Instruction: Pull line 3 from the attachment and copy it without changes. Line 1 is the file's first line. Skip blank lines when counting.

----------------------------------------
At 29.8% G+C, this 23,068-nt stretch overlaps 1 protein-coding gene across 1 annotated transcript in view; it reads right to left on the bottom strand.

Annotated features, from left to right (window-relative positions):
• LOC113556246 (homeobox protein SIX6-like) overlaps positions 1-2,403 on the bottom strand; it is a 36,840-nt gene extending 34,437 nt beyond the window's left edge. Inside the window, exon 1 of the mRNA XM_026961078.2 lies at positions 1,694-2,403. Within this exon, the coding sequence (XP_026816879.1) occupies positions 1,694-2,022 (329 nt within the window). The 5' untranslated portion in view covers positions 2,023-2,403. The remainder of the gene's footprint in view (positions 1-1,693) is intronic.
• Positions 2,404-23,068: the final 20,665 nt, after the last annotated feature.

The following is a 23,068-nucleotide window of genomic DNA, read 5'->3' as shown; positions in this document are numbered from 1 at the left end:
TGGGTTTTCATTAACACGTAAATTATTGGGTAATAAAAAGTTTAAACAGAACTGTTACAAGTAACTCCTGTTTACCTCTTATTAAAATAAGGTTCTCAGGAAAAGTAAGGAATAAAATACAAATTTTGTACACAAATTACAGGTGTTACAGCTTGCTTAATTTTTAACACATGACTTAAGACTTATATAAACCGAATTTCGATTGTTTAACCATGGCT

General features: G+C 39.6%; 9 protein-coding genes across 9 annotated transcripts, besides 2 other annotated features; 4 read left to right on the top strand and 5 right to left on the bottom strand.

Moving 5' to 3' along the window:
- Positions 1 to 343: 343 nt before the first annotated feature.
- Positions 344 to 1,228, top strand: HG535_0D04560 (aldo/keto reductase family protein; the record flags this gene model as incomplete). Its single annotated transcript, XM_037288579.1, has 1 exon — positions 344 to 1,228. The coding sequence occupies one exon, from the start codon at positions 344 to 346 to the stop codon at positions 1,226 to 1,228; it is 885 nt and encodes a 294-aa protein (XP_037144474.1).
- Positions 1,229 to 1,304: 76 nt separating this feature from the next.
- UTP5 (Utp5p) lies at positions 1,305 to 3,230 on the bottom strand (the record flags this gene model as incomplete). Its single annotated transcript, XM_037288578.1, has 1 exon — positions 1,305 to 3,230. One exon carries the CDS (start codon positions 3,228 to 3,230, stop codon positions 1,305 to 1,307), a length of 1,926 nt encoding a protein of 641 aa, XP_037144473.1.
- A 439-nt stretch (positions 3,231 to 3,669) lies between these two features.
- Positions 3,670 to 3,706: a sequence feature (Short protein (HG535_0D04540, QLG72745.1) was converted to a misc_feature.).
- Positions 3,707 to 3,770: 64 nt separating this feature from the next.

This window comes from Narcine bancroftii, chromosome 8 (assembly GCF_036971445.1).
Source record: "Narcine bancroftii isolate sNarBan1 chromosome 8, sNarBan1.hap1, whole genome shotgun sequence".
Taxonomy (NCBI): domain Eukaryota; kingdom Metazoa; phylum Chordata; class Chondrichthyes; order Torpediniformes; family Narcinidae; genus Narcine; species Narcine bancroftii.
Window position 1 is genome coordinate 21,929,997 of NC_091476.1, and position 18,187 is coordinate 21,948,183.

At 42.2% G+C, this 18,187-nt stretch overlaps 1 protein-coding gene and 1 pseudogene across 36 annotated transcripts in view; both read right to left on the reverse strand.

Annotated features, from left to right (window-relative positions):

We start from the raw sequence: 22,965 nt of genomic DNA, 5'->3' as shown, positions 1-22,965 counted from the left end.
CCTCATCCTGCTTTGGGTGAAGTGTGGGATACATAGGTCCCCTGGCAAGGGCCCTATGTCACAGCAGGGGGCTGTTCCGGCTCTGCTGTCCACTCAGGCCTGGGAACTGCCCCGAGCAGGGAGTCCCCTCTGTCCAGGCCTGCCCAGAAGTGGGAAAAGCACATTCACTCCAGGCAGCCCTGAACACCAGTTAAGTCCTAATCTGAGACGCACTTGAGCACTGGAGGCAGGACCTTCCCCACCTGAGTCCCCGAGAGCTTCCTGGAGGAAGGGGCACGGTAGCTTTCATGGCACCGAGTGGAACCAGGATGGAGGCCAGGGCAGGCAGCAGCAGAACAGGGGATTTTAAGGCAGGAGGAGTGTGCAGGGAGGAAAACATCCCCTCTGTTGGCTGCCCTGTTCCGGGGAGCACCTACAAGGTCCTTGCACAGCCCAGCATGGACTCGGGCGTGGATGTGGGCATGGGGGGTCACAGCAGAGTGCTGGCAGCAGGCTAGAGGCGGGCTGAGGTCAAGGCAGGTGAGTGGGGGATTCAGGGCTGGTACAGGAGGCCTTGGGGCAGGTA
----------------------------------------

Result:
• LOC113556246 (homeobox protein SIX6-like) overlaps positions 1-2,403 on the bottom strand; it is a 36,840-nt gene extending 34,437 nt beyond the window's left edge. Inside the window, exon 1 of the mRNA XM_026961078.2 lies at positions 1,694-2,403. Within this exon, the coding sequence (XP_026816879.1) occupies positions 1,694-2,022 (329 nt within the window). The 5' untranslated portion in view covers positions 2,023-2,403. The remainder of the gene's footprint in view (positions 1-1,693) is intronic.